Who are we really?

As a writer drawn to the motives of murder, you would think I have an analytical bent on the atrocity that occurred in Newtown, Connecticut. I don’t.  I’ve let my mind wander into some pretty sinister crevices in my own brain to create the murderers in my books, but I’ve never found this particular monster.

And unfortunately, Adam Lanza chose to leave the world as a monster. He most likely didn’t start out that way. It’s actually quite difficult to look at the emaciated geek in the fuzzy black and white snapshot and picture him hurting anyone. I think that’s a good thing.

When writers dramatize murders, whether it be in a play, book, movie, or TV series, we make it a point to hide who that murderer is, but once that person is revealed, the motive is clear and reasonable at least to the murderer. An audience needs the motive for closure. Somehow, it needs to make sense.

But how do you make sense of an anonymous killing spree? What’s the motive?

Take your pick; Columbine, Virginia Tech, Arora, Portland, Newtown; these horrible acts of mass murder were committed by marginalized young men who no longer valued the sanctity of human life, including their own. If I had to sit down and come up with a reason, the only one I can think of is pretty damn sick: a need for attention.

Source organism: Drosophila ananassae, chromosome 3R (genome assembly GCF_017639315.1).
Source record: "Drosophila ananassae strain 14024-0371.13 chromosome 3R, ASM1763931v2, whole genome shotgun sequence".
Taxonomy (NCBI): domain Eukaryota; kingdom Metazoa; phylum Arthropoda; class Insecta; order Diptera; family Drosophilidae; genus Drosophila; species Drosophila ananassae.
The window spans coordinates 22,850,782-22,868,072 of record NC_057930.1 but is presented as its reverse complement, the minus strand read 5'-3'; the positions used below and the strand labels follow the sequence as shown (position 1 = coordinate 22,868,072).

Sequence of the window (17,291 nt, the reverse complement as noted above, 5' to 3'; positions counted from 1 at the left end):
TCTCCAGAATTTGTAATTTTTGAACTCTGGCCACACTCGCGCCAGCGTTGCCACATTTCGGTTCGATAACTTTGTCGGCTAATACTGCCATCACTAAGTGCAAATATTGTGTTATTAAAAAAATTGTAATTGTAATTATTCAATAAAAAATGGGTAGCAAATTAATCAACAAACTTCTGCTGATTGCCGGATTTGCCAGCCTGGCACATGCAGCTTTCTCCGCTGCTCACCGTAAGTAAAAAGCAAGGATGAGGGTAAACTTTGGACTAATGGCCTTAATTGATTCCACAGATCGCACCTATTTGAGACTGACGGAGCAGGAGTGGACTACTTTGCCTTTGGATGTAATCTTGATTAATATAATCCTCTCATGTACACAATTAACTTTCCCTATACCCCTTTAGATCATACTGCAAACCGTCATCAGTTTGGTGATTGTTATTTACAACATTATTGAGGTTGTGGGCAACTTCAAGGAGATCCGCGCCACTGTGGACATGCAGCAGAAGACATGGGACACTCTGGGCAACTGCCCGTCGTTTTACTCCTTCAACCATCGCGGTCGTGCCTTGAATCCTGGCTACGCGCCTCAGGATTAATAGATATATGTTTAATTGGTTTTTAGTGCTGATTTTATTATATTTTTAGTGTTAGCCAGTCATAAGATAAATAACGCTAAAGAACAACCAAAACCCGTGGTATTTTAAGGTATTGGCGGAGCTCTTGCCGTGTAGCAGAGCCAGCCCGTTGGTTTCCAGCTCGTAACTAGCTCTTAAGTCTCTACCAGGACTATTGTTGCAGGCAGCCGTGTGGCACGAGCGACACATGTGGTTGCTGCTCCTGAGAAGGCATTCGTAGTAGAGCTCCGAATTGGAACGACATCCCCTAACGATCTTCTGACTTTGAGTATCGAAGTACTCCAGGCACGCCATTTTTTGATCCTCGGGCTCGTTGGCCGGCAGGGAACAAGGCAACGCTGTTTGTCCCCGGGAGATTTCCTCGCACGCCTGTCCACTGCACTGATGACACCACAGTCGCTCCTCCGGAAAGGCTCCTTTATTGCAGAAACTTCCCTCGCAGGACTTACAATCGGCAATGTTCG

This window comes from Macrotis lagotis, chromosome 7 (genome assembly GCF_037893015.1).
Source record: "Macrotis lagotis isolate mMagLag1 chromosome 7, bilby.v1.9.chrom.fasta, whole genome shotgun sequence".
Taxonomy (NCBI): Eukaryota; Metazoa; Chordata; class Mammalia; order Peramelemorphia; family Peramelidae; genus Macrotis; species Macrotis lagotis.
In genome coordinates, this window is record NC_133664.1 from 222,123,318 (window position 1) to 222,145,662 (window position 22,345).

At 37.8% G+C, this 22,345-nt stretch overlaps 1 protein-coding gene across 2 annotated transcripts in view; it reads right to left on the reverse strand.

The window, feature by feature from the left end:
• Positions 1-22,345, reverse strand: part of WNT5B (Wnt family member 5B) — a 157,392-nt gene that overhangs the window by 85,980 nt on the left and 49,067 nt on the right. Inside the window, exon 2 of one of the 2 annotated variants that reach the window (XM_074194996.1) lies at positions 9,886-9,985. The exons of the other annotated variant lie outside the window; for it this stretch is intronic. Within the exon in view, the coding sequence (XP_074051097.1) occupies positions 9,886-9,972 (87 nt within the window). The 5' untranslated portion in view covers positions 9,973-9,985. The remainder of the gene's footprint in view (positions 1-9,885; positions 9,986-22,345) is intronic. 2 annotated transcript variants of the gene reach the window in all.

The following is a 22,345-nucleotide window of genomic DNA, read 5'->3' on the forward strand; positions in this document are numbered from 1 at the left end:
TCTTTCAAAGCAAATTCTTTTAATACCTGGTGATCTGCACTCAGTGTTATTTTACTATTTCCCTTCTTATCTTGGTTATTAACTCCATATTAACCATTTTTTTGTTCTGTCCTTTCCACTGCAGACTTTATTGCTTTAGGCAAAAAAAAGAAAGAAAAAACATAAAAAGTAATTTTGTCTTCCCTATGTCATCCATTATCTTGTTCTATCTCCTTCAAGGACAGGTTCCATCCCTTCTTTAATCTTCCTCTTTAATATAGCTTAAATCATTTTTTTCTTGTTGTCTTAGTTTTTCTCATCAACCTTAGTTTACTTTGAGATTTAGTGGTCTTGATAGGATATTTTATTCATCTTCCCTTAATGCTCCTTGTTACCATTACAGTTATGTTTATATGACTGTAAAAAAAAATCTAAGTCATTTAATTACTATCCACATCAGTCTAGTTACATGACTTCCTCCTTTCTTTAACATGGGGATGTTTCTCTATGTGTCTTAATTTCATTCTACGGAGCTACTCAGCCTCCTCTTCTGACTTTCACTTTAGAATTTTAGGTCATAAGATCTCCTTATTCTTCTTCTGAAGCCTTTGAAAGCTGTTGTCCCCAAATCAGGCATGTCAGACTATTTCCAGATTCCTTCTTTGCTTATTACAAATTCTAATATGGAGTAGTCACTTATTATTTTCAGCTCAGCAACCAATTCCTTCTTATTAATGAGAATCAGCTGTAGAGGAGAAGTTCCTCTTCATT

However petty it may seem, we all want to matter to the rest of the world in our own small way. If you’ve been marginalized by the community that you were born into, that need can start to mutate into something off center, sometimes culminating into a positive force, sometimes negative. The catalyst that shoves your own personal pendulum one way or the other can come from just about anything or anyone.

We can all sit on our high horses and say, “I would never do that.” Yet, we all want a motive. We all want it to make sense and be easy, so we can feel safe again about the world around us. The problem is, though, we only want our understanding to be shallow. We don’t want to look inside ourselves and search out the monster within us.

So I ask, who are you? Are you the marginalized or the marginalizer? I honestly believe that if we as a society can’t or won’t answer that question, we will only perpetuate what is becoming a painfully glaring problem.

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